Councillors--and farmers--Maclean and Enns have likely stopped chuckling at this point.
And are gazing at their hands.

Monday, March 21, 2016

Loose With Other People's Money

Loose as a goose.

A recent Morning Star story showed a beaming Coldstream mayor, Jim Garlick, handing a cheque to Wilf Mulder of the Vernon Jubilee Hospital Foundation.

It's 55 grand.
Taxpayer money.
Originally earmarked for a now-defunct "service" facility, Garlick donated it towards medical equipment versus returning it to taxpayers.

He stated the money is surplus, and that we all use the hospital.

The only holdout on council's approval was Gyula Kiss, who stated "“When you take money from the taxpayer and you get some of it back, they (taxpayer) should enjoy the benefit.”

Exactly, as it doesn't belong to Coldstream to donate.

Someone compared the donation to, for example, Superstore or Save On Foods donating to a charity after having collected the money over a course of several months at their stores.

The only difference between what Garlick and the chainstores did is that in the chainstore case, customers willingly offered the donation to support the charity.  That's not the case with the Municipality of Coldstream...they taxed residents for the service.  And that service is now defunct.

"The goose is too big for his britches," says Kia.

Too generous with our money.
Soon he'll have our britches too.

Saturday, March 19, 2016

El Nino Helping Reservoir Levels?

It does appear that water levels were higher earlier in 2015, perhaps due to El Nino.
The North Okanagan doesn't regularly receive rainfall during the Fall, nor during mild weather mid-winter.  Nice when we get it though...

This chart holds considerable interest for GVW customers, as 19 year averages are mostly comparable to the 10 year average reservoir levels.

(Click the chart to enlarge...)

(Source:  Bob Spiers' vernonblog)

"If only GVW's data on consumption were as comprehensive," says Kia, adding "their data to SAC still lumped together all other consumption outside of Agricultural as 'Domestic', which for many years included the ICI category of Institutional, Commercial, and Industrial."

That's ludicrous from a data standpoint!

Friday, March 18, 2016

Coldstream's Control-Freak Government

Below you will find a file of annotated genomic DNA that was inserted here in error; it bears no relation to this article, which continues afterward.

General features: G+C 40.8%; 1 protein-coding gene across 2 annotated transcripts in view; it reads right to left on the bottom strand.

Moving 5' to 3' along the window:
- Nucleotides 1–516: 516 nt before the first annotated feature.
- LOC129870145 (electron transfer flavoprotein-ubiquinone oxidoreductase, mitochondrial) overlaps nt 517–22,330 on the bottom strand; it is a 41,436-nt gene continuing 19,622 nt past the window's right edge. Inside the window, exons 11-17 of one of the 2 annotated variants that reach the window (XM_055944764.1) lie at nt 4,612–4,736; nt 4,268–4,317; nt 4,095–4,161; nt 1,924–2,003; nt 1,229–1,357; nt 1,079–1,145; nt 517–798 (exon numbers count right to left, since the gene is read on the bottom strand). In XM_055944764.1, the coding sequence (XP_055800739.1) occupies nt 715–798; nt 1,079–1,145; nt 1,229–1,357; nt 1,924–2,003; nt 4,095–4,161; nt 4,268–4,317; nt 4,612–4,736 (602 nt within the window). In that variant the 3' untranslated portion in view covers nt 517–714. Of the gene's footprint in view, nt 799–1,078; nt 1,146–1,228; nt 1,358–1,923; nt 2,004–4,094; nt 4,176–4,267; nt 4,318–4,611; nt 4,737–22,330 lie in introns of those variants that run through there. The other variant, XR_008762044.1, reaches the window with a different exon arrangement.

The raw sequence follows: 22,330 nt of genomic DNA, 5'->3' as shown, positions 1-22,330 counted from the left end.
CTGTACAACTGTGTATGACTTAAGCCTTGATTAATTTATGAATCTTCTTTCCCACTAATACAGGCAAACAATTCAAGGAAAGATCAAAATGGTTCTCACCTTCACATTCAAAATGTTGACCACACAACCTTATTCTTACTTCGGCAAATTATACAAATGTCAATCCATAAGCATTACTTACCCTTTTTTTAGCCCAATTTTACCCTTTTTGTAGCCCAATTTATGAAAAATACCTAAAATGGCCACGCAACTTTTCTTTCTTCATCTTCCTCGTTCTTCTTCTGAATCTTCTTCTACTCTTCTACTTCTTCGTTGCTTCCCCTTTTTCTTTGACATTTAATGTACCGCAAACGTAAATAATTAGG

Control freaks?
Yup...another phrase for Coldstream's over governance.
Over governance recently reared its ugly head again in Coldstream as the public provided comments on the draft Official Community Plan (OCP), which this blog has unaffectionately termed Official Community Pipedream.

Not mincing words, more than one person has called Coldstream's government "bloody socialist".

Not so blunt--but disapproving nevertheless--are two comments on the topic of riparian area protection.  Provincial legislation declares a 30-metre protection area, whereas Coldstream's new OCP proposed including entire blocks of property!
Property that is privately owned! 

As reported in the paper today, "Efforts to protect riparian areas have stretched too far in Coldstream, according to some upset landowners."

"In my view, this is a massive land grab under the guise of looking after riparian areas," said resident Paul Nixon to council on Monday, as reported in the Morning Star.

Also reported is Bob Weatherill's distaste for the new riparian laws in the community, as he foresees efforts to build a hay shed, for example, as becoming too onerous.  "My concern is cost.  Cost to the muncipality and cost to the homeowner," said Weatherill.

"It's unnecessary and overkill and it ain't rural living at its best," added Nixon.

No kidding!

"You wouldn't mind if government helped pay the bills," chuckled Kia, adding "but they're simply in your face at every turn."

Kinda makes one realize that Trudeau senior forgot to entrench property rights in the Constitution, doesn't it.
Or maybe he did that intentionally.

Tuesday, March 15, 2016

Official Community Pipedream

Who knew?
Who knew that OCP means official community pipedream instead of official community plan?

I'll spare you reading the 156 page document.

Judging from the following excerpts, it's a bunch of nonsense!